Whether series or parallel panel connections are better for charging is irrelevant. You're feeding an MPPT controller, so the output ends up the same. There may be slight variations between S/P depending on how the controller handles different Voltages. As in they tend to be slightly more efficient with array Voltage not too far above system Voltage (usually no more than 2X). On the whole, it is not a big issue. Select the arrangement according to what you need to get the power to the controller with minimal losses. That's what's important.
  • BB.BB. Super Moderators Posts: 26,837 admin
    Re: Water pumpimg AND Battery charging from same panels

    It is tough to do it nicely and in a cost effective manner...

    Basically adding a battery to a solar pumping system doubles the costs (batteries, controllers, wiring, and replacement batteries every 3-8 years or so) and can reduce available power by up to 1/2...

    Many times, it is best to keep the two systems separate unless your pumping power needs are small compared to the rest of the system power needs.

    Adding a manual transfer switch and appropriately configured controllers and PV Arrays can be done.

    -Bill
    Near San Francisco California: 3.5kWatt Grid Tied Solar power system+small backup genset
  • Robert_WRobert_W Registered Users Posts: 10
    Re: Water pumpimg AND Battery charging from same panels

    Cariboocoot- thanks for that calculator....much appreciated. I still have to research the controller options. That one looks good also. Right now my most important task is the wire. The trenches are dug already for fence posts and water. And yes, that other thread was one that I had referenced but it seems that the guy gave up trying to find an automatic solution. Guess I was hoping maybe some one had found one.

    BB- I am quickly discovering that the term "cost effective" and solar power don't really go together! ;) I do realize that it's more money. But we won't be using the batteries to power the pump and it won't be running the majority of the time. So it will drive both my wife and myself nuts if we have panels mounted close enough on our property to a building to utilize ...and NOT use them. If they were smaller panels and not so much power, maybe I wouldn't worry. But 3 -190 watt panels are an awful lot to have have mounted and not use them 365 day a year. And to add more in the future would be real easy....as long as I get the proper wire buried now.

    We have a small guest house that could easily be set up to use the extra power from these panels. A necessity? No. But worth doing for other reasons to us. Besides the more independence factor....this will also be a good intro and learning experience for me as we've always planned on taking the main house off the grid when $$ permits.

    Thank you.
  • BB.BB. Super Moderators Posts: 26,837 admin
    Re: Water pumpimg AND Battery charging from same panels

    Personally, I would bury some PVC Conduit (rated for the size wiring you may be installing, and add a size or too), plus I would bury a 3-6" Black ABS or other material pipe (use 2x 45 bends for soft corners and put some sort of pull rope in also, easier to pull cable later) in the open trenches so you can add the stuff when you have time to make the best decisions for your needs).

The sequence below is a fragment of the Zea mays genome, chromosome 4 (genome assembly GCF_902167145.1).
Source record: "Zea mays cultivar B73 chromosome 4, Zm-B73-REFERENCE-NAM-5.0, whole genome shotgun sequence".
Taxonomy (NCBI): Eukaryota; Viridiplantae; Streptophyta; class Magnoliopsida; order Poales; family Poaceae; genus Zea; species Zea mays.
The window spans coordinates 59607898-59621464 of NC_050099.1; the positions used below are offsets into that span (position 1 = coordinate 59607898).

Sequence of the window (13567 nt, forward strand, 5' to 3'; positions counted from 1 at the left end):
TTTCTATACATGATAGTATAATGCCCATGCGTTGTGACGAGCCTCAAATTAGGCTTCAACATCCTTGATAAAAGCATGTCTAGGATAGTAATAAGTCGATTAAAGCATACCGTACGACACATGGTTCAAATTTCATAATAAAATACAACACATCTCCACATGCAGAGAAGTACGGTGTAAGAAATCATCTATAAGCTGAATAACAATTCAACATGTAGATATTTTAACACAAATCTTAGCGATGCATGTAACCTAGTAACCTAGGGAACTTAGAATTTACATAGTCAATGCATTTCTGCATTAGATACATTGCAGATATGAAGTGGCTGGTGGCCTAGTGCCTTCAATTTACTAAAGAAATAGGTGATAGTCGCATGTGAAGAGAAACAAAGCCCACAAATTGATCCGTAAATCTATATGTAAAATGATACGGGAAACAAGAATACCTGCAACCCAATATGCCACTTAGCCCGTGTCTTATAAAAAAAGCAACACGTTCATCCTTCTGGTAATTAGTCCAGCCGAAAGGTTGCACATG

I understand the desire to use the solar if you already have it... The issue becomes that, from the back of the envelope calculations I have done, just the batteries/inverter/chargers need to produce useful AC power comes out to a minimum of $0.45 per kWH (including battery bank replacement every 3-8+ years) just because batteries age as they cycle (looking at buying power at $0.09 per kWH at night instead of paying $0.27+ per kWH during summer afternoons for Time of Use billing).

    Anyway to cut it, putting a Grid Tied system in is just much more cost effective (around $0.15-$0.30 per kWH depending on where you live, local installation costs, local utility Net Metering Plans, etc.).

    Doing it with a manual transfer switch (Switch A on, pump gets power; Switch B on, battery bank gets power; Both A+B on--can't find interlock DC transfer switch--Priceless, i.e., cannot estimate the costs of repairs--:roll:Being 1/2 way funny here, but the shared power design does require serious thought and planning).

    Relays could be used--but they take 6-12 watts to latch, and you have to worry about what happens if they weld close or operate incorrectly. DC Relays have to be much larger/heftier than AC relays of similar ratings (DC really loves to sustain an arc and weld contacts).

    It can be done, most of it will revolve around trying to match the Vmp/Imp of the array vs your pump requirements, and your MPPT solar charge controller power requirements.

    There are some new controllers coming out that can operate with Vmp in the 250-600 VDC maximum input range (Vmp-array typical would be about 2/3rd of maximum controller rating) which make it much more possible that even a year ago.

    Pretty much, pencil out your pump needs (optimal array watts, Vmp, Imp) then try to look at existing/new solar charge controllers that will operate within those limits (or you reconfigure the array from Vmp=120 VDC on pump to 60 VDC on Battery, etc.).

    The options are out there--just need to get into the details to figure out a safe way of doing it.

    -Bill
    Near San Francisco California: 3.5kWatt Grid Tied Solar power system+small backup genset
  • mike95490mike95490 Solar Expert Posts: 7,288 ✭✭✭✭
    Re: Water pumpimg AND Battery charging from same panels